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A man and woman found slumped in Ohio, just a few feet away from a 4-year-old, high on drugs. A mother sprawled on a store floor in Massachusetts, unable to respond to her daughter’s cries. And in Detroit, two people filmed unconscious in a car — a syringe still hanging from someone’s leg.

The video clips shown Wednesday during a town hall at Wayne State University powerfully illustrated the impact of a drug and opioid prescription epidemic that authorities in Michigan and across the country say are hiking the number of overdose deaths.

The fatalities in Metro Detroit in recent years also underscore the need for communities and law enforcement to address the problem, say experts and professionals in the field. Michigan ranked 10th nationwide in 2015 in overdose death rates

“This shows that things are changing and we have to respond,” said Cynthia Arfken, a Wayne State University professor and epidemiologist.

The causes, effects and responses to the epidemic anchored the forum hosted by the Detroit Wayne Mental Health Authority. State, federal and local professionals explored its origins as well as offered the community tips on resources.

The event follows 52,404 overdose deaths across the United States in 2015, the latest data available from the federal Centers for Disease Control. Drug-related deaths climbed to nearly 2,000 in Michigan then, up about 500 two years earlier.

The state House on Tuesday approved a six-bill package meant to fight opioid and prescription drug addiction. The federal government in April also announced grants of nearly half a billion dollars for prevention and treatment programs to confront the opioid epidemic. Michigan is slated to receive nearly $16.4 million.

And in May, Gov. Rick Snyder signed legislation into law that makes a narcotic overdose antidote available at pharmacies.

Panelists who spoke Wednesday night before a crowd of about 100 people linked the epidemic to several causes.

After years of operation overseas, heroin production expansion to Mexico “makes it much more readily available for our market in the United States — and unfortunately cheaper,” said Daniel Lemisch of the U.S. Attorney’s Office, Eastern District of Michigan. He also noted a proliferation of illegitimate prescriptions.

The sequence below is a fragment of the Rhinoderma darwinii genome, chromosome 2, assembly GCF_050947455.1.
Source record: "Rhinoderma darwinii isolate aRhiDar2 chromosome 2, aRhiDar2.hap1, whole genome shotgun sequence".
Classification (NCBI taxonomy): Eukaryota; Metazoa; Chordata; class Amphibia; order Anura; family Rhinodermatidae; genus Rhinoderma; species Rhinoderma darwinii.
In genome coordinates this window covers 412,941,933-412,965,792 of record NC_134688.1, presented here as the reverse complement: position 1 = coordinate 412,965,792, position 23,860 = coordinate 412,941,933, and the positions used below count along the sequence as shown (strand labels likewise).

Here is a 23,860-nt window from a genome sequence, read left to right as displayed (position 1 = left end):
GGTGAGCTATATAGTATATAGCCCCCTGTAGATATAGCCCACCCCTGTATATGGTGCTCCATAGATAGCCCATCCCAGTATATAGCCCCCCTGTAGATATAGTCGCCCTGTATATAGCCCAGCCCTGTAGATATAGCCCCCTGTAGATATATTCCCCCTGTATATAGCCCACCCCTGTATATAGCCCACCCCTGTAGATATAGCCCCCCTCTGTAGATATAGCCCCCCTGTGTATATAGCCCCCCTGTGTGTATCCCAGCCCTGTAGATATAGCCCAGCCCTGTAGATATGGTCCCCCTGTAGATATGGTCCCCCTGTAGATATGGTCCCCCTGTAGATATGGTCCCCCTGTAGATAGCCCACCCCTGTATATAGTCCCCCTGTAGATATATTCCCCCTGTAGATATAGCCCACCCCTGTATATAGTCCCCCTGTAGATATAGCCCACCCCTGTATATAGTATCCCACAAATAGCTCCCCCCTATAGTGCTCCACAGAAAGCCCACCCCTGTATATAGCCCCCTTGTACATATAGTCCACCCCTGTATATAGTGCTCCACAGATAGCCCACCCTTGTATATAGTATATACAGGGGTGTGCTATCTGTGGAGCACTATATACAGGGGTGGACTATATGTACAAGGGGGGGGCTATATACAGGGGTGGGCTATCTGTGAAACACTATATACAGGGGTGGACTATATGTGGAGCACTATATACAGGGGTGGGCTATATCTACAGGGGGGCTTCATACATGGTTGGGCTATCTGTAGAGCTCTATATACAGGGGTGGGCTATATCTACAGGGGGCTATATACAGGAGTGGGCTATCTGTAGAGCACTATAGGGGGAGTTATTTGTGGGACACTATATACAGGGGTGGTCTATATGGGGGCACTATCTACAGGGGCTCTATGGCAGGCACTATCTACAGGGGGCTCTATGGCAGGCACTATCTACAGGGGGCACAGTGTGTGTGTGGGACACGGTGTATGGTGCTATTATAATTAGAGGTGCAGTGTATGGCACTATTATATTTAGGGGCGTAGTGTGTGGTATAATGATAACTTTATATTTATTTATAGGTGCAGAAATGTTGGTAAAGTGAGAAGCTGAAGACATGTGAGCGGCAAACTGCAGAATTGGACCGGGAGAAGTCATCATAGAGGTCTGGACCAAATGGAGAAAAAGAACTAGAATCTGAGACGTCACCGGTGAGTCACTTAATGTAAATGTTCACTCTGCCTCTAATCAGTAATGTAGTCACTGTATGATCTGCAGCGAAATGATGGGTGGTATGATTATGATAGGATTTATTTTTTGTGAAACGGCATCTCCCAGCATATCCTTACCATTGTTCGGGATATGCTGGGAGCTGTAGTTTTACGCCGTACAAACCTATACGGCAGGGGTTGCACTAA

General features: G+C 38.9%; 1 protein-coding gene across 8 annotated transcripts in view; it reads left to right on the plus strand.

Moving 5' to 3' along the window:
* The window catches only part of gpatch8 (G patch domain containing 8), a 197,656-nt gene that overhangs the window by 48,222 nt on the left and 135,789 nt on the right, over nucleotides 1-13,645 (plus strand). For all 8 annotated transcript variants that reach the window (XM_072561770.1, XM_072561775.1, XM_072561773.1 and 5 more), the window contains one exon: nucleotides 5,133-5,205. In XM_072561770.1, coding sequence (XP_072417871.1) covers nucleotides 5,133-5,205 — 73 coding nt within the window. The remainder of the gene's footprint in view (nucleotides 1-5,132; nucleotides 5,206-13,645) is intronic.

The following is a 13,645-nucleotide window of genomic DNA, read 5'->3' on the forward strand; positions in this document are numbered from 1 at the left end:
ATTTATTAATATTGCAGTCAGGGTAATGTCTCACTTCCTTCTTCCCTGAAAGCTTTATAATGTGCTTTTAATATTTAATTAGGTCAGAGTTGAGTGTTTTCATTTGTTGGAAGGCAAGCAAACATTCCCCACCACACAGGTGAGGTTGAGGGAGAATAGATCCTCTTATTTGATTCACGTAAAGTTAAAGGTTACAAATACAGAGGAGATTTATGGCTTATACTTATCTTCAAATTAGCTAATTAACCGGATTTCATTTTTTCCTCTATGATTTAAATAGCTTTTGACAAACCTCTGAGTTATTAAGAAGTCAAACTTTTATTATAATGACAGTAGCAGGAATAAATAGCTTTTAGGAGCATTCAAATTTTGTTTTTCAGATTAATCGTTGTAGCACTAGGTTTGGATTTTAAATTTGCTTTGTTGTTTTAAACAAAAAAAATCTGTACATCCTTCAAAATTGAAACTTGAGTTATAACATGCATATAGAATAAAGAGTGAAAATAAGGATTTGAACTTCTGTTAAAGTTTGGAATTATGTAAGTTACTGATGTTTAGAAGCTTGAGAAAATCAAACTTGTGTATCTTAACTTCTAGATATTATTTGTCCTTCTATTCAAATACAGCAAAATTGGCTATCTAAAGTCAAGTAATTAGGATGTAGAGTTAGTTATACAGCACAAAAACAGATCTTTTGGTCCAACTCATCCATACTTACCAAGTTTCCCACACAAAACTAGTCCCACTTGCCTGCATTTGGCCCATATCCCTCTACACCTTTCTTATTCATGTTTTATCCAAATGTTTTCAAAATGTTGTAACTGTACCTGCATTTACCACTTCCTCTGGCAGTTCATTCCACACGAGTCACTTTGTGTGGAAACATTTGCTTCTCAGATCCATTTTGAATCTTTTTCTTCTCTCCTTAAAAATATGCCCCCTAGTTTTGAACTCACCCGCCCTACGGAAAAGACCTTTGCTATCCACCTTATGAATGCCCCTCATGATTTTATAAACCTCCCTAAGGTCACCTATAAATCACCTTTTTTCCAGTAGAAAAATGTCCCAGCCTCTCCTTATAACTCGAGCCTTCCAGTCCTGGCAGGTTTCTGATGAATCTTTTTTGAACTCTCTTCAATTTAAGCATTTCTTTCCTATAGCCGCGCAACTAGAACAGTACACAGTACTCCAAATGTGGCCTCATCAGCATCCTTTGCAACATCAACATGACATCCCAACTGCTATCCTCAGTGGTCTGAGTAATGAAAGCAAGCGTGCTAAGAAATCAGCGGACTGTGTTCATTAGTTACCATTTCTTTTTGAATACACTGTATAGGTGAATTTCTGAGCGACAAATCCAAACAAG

“The heart of the problem is crooked doctors who are basically drug dealers with a lab coat ... pushing opioids into our community with devastating results.”

That coincided with noticeable upticks in drug-related deaths in Michigan, Arfken said. In Wayne County last year, the Medical Examiner’s Office reported that such deaths jumped 56 percent, with fentanyl, a pain medication, accounting for roughly half of those fatalities.

The problem is reflected in the number of people seeking treatment or services through groups such as the Self-Help Addiction Rehabilitation Inc.

“This is a very lucrative illegal enterprise for a lot of people,” said David Gelios, special agent in charge of the FBI’s Detroit office.

The Detroit Wayne Mental Health Authority is distributing more drug antidote kits to first responders, who are carrying Narcan on their runs, and at the Detroit Police Department, “we are in the first stages of giving it to our officers” for help at scenes, Assistant Chief Arnold Williams said.

“Arresting is not going to solve the problem,” Wayne County Assistant Prosecutor Sarah DeYoung said.

The session informed attendees such as Linda Holmes of Detroit, who was seeking resources to help her son deal with a heroin addiction. “They’re trying to do something” about the epidemic, she said. “It’s a good thing.”

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